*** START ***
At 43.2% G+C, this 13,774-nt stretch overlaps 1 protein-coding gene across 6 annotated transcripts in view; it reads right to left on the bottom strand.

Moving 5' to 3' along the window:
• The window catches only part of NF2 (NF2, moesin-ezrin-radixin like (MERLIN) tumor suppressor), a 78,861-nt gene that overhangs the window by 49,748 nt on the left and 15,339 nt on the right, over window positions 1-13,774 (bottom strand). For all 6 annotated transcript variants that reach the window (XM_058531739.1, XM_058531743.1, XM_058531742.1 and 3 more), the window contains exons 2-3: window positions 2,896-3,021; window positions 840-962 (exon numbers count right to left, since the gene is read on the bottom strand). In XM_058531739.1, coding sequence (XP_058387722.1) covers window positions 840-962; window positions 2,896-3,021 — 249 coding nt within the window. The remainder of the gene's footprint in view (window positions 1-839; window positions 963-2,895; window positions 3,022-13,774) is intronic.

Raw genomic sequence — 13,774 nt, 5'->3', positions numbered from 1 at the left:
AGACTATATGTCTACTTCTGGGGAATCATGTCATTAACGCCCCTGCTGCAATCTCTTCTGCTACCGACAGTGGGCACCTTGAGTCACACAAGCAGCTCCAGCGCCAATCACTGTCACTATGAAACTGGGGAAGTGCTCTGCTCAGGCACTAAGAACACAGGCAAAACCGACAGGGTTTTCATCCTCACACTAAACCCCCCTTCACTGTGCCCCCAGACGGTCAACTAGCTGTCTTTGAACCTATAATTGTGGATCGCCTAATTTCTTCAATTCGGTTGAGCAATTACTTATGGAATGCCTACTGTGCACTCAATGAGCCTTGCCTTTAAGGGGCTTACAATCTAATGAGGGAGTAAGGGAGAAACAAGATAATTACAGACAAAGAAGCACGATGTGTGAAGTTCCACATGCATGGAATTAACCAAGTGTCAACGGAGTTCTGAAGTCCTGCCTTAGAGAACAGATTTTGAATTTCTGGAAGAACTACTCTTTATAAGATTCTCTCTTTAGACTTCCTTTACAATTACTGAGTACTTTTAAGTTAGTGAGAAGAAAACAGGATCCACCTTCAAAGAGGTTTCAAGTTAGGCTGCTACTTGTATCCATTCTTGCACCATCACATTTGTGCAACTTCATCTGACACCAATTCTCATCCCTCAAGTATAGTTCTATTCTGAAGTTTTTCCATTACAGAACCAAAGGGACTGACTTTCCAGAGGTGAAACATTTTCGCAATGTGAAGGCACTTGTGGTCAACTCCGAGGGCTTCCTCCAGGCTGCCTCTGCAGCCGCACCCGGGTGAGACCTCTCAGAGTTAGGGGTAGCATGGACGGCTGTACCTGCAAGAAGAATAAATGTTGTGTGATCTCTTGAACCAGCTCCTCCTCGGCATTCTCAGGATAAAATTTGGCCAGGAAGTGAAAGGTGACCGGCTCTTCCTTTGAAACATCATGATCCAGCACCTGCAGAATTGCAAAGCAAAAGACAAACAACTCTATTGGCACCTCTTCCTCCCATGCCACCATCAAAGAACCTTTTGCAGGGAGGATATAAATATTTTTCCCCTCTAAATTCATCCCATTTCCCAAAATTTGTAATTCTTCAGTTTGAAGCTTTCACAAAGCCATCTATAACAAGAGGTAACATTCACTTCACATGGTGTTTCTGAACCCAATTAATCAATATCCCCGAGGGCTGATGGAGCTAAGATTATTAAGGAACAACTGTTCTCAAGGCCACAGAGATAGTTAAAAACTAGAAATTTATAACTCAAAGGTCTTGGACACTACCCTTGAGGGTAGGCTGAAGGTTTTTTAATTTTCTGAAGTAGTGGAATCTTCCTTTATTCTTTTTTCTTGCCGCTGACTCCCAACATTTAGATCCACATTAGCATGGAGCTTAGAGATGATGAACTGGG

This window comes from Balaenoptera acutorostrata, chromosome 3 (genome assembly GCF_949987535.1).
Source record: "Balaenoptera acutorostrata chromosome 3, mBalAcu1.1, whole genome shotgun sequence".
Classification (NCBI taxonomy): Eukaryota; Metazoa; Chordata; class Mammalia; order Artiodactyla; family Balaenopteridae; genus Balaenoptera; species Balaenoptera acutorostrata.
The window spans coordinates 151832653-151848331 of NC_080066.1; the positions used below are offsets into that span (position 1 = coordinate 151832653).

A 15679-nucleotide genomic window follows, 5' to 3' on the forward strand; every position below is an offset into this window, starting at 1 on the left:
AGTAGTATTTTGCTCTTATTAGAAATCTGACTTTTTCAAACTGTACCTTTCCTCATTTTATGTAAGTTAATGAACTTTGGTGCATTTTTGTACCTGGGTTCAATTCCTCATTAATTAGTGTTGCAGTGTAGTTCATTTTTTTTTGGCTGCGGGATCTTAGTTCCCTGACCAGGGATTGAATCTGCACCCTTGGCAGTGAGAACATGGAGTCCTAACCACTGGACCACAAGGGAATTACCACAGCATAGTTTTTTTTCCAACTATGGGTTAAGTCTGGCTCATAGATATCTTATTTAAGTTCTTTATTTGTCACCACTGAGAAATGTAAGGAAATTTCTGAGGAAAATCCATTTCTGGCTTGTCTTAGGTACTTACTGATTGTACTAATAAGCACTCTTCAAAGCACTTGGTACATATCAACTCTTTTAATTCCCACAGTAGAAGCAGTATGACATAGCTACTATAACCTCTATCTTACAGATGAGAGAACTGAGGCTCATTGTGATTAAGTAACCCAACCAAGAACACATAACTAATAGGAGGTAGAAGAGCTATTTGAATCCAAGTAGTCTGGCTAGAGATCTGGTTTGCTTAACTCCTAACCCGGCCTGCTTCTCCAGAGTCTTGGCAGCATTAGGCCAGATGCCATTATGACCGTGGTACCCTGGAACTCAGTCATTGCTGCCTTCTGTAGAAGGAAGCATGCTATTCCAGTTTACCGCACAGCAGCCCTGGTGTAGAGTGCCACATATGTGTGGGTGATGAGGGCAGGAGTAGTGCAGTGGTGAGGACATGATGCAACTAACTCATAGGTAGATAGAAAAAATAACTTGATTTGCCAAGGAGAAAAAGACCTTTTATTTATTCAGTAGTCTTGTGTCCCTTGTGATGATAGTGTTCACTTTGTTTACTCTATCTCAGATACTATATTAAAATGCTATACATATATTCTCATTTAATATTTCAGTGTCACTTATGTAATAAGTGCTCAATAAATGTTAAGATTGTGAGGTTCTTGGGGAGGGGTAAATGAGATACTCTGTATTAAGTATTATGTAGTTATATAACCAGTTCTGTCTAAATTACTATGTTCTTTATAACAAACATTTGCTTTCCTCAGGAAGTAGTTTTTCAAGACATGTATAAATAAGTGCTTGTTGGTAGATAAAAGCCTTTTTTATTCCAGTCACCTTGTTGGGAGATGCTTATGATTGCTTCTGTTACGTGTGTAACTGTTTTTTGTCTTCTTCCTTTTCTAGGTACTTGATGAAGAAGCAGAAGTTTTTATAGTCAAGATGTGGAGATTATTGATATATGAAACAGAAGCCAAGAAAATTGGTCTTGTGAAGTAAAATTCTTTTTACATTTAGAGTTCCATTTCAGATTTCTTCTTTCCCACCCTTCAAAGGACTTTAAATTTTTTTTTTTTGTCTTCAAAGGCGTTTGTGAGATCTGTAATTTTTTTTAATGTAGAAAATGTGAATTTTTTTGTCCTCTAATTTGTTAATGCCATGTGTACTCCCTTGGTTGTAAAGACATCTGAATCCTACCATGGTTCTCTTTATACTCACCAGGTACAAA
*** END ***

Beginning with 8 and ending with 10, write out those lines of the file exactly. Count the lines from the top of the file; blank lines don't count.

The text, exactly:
Classification (NCBI taxonomy): Eukaryota; Metazoa; Chordata; class Mammalia; order Artiodactyla; family Balaenopteridae; genus Balaenoptera; species Balaenoptera acutorostrata.
The window spans coordinates 151832653-151848331 of NC_080066.1; the positions used below are offsets into that span (position 1 = coordinate 151832653).

A 15679-nucleotide genomic window follows, 5' to 3' on the forward strand; every position below is an offset into this window, starting at 1 on the left: